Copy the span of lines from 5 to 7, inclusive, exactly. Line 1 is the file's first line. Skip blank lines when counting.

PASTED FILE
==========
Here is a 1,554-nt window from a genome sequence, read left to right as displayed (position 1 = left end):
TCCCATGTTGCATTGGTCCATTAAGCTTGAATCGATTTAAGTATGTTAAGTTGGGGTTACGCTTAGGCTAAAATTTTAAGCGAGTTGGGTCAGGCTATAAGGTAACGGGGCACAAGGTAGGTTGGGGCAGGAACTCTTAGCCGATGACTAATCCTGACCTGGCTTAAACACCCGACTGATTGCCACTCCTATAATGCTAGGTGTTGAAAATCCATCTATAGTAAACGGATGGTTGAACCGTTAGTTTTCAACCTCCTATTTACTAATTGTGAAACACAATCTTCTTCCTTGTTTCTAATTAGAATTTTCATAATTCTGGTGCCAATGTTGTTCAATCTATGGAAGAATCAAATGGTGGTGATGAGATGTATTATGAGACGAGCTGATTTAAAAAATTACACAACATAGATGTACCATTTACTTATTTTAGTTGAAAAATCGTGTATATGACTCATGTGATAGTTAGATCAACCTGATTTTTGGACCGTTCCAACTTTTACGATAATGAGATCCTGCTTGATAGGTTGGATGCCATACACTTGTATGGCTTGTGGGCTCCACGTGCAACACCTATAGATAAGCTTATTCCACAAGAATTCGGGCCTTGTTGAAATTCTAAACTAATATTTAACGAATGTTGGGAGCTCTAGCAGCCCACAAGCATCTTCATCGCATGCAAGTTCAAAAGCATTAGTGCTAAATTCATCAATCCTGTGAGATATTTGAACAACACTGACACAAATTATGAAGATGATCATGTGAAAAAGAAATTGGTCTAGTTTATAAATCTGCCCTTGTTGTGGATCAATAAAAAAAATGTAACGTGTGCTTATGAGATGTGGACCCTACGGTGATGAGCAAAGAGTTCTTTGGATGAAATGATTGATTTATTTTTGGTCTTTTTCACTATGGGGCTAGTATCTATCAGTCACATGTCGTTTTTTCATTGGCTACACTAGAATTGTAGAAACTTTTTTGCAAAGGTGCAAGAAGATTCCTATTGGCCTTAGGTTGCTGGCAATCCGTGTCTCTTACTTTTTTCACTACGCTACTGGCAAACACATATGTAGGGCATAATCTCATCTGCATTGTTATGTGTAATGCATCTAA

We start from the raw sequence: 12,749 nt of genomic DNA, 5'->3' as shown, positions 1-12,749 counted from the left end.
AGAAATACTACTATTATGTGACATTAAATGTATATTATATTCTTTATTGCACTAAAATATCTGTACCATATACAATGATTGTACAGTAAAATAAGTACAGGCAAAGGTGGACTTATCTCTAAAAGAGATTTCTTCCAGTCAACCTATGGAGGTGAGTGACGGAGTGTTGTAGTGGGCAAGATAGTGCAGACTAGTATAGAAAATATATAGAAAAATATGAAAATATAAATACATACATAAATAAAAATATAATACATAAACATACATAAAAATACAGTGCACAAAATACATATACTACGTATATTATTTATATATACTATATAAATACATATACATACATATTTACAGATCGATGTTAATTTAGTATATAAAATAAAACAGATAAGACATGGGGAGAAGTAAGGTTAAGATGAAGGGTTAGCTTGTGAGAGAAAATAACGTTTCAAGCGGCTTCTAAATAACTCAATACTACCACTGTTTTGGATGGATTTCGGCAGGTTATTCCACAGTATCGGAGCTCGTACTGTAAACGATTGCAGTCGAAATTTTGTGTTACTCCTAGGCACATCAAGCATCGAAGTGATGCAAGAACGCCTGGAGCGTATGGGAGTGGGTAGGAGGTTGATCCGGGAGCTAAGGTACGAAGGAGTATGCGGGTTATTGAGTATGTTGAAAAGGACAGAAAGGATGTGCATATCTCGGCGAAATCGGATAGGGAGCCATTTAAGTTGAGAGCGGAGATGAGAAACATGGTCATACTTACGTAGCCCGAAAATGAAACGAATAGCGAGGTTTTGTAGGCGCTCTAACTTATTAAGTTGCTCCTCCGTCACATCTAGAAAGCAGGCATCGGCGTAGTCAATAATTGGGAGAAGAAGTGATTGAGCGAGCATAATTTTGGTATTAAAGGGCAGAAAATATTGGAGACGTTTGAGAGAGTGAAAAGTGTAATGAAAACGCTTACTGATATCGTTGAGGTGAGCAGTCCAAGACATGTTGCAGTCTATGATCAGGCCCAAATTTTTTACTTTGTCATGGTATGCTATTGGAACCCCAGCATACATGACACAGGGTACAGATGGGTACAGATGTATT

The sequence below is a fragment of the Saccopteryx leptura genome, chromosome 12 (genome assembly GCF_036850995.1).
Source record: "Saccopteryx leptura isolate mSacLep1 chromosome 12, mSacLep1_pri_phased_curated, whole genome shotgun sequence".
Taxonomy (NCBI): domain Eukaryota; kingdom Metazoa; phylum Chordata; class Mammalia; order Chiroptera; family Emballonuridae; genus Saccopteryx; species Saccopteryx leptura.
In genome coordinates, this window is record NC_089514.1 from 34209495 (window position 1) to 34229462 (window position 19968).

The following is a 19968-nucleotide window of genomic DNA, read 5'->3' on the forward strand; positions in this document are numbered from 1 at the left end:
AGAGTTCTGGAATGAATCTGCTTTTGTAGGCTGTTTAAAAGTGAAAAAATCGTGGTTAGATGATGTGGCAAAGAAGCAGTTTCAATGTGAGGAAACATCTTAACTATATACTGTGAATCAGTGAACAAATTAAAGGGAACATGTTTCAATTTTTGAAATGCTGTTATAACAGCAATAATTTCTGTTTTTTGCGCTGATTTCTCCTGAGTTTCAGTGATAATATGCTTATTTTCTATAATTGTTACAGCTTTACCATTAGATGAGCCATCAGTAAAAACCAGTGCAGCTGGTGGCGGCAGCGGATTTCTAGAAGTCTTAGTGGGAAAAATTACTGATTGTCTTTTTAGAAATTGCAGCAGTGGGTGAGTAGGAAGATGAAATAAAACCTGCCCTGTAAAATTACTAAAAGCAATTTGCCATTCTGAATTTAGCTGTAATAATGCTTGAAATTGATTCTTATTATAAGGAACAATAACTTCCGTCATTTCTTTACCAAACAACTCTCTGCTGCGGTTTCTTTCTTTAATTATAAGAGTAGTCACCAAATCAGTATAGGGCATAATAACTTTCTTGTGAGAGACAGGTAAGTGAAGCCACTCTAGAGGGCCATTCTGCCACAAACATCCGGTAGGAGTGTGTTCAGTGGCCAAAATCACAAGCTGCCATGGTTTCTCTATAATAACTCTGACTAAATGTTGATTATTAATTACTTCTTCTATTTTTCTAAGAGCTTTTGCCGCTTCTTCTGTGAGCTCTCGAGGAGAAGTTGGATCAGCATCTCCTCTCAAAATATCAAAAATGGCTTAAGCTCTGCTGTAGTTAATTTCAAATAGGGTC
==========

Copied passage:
The sequence below is a fragment of the Saccopteryx leptura genome, chromosome 12 (genome assembly GCF_036850995.1).
Source record: "Saccopteryx leptura isolate mSacLep1 chromosome 12, mSacLep1_pri_phased_curated, whole genome shotgun sequence".
Taxonomy (NCBI): domain Eukaryota; kingdom Metazoa; phylum Chordata; class Mammalia; order Chiroptera; family Emballonuridae; genus Saccopteryx; species Saccopteryx leptura.